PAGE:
Allen County commissioners will decide Aug. 5 whether to shore up Iola’s ambulance service finances.
Tuesday morning Commissioner Tom Williams proposed transferring $136,000 to the city, with promise of another $53,000 if the city’s ambulance fund doesn’t recover from a projected $378,000 shortfall. The two amounts would cover half the shortfall that has administrators and city council members anxious.
Commissioner Dick Works seconded Williams’ motion, and immediately made one of his own, to put off the vote until Aug. 5, when the full commission will be in attendance.
A caveat of the county’s funding assistance will be that if Iola were to default on ambulance service and return it to county control, the money provided to help alleviate the shortfall would have to be returned to the county.
“They (the city) are trying to calculate as best they can what will be needed” to fully fund ambulance service for the remainder of 2014, Williams said. “I think that will play out by the end of year,” which prompted withholding $53,000 that the county pocketed after Jan. 1 in payments for late 2013 runs.
Williams said he hoped the county’s possible change of heart would help city officials figure their 2015 budget. Just lask week, county commissioners said they would wait until October to decide on any additional funding for the countywide EMS service.
At a special meeting Monday night, city council members indicated they might pull the trigger on ambulance service. Whether the county’s recent decision will be a game-changer is yet to be determined. The city’s 2015 budget hearing will be Aug. 11.
While it wasn’t a stipulation of the motion to provide funding, commissioners Works and Williams said they would like to learn specifics of why the ambulance fund is running short. They instructed County Counselor Alan Weber to visit with City Administrator Carl Slaugh.
“I assume huge start-up costs were part of the reason,” said Williams, for such things as equipment and training — city ambulance personnel are required to be able to respond to fire calls — and overtime pay, with the city ambulance-fire department being at less than full strength.
Works questioned whether calling in back-up personnel for all ambulance runs made from the Iola station was needed, or if having six people on duty was necessary. Four might be enough, he opined.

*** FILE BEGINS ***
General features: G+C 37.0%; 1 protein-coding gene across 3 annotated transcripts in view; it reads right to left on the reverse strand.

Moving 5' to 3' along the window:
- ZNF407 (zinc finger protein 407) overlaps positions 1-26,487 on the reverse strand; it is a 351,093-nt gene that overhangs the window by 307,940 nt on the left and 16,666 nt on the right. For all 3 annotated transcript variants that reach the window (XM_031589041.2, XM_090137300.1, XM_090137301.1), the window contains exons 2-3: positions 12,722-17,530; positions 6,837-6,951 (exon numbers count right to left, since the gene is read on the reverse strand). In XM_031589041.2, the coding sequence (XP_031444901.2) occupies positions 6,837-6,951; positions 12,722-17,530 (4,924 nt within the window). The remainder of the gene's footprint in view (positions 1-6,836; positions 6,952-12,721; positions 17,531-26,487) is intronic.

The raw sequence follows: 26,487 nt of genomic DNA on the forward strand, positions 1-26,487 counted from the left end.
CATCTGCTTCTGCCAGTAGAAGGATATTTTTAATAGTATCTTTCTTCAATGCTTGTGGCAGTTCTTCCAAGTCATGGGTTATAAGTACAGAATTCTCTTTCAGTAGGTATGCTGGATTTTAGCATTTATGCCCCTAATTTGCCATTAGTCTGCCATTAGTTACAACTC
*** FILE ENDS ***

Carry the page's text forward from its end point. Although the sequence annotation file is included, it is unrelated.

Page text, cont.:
The funding decision came at the end of the commissioners’ meeting. Earlier Slaugh stopped by as he frequently does and pointed out council members were considering a 6 mill increase in the city’s property levy in 2015 to support ambulance service.
Then again, he observed, council members “may drop the whole thing depending on what happens,” in apparent reference to Iola’s request for funding assistance from the county.
He noted that this year a typical Iolan paid property taxes generated by a levy of 183 mills — for city, county, USD 257, Allen Community College and state budgets. For comparison, a Humboldt resident was assessed 233 mills.
Slaugh said Iolans’ levy likely would go up, if the ambulance levy was approved and if USD 257 added 9 mills for construction of new schools. Also council members will decide Monday night whether to ask voter approval of a half-cent sales tax to support school construction and help city coffers.
Iola’s valuation, down about 5 percent, is $29 million, meaning a levy of 1 mill raises $29,000. Individually, a homeowner pays $1 for each $1,000 of assessed valuation, or $11.50 per mill on a home with a market value of $100,000.
IN OTHER NEWS:
— Bill King, director of Public Works, said construction of a new bridge over Owl Creek, about two miles west of Humboldt, would begin Aug. 6. The project should be completed by the end of the year.
He added that reconstruction of four miles of Delaware Road, running east from 2200 Street, had been completed, except for cleanup. County crews are chip-sealing an access road and parking lot near the new USD 258 sports complex just east of Humboldt. The next major project will be chip-seal of old U.S. 169 between Humboldt and Iola.
— King will have a proposal for substantial improvements at Allen County Airport, mainly to provide for quicker refueling of airplanes. He said currently refueling was done at 10 gallons a minute, while new pumps would increase that to 100 gallons a minute. Cost is expected to be $50,000 or more.
Many larger planes, including some operated by the military, are bypassing Allen County Airport because of the slow rate of fueling, King said.
The airport has about 25,000 gallons capacity for three types of aviation fuel.
— On Sheriff Bryan Murphy’s recommendation, commissioners accepted a bid of $5,760 for a 2009 sheriff’s department pickup truck. The truck has 170,000 miles on it. Murphy reasoned the bid, from Iolan Dan Sigg, was more than would come with trade-in.
— Commissioners looked briefly at a revised draft of their 2015 budget, which included a property tax levy of 67.984 mills, 3.171 mills less than this year’s levy and about 10 mills less than that attached to the first draft. Commissioner Works said more tweaking was due the budget.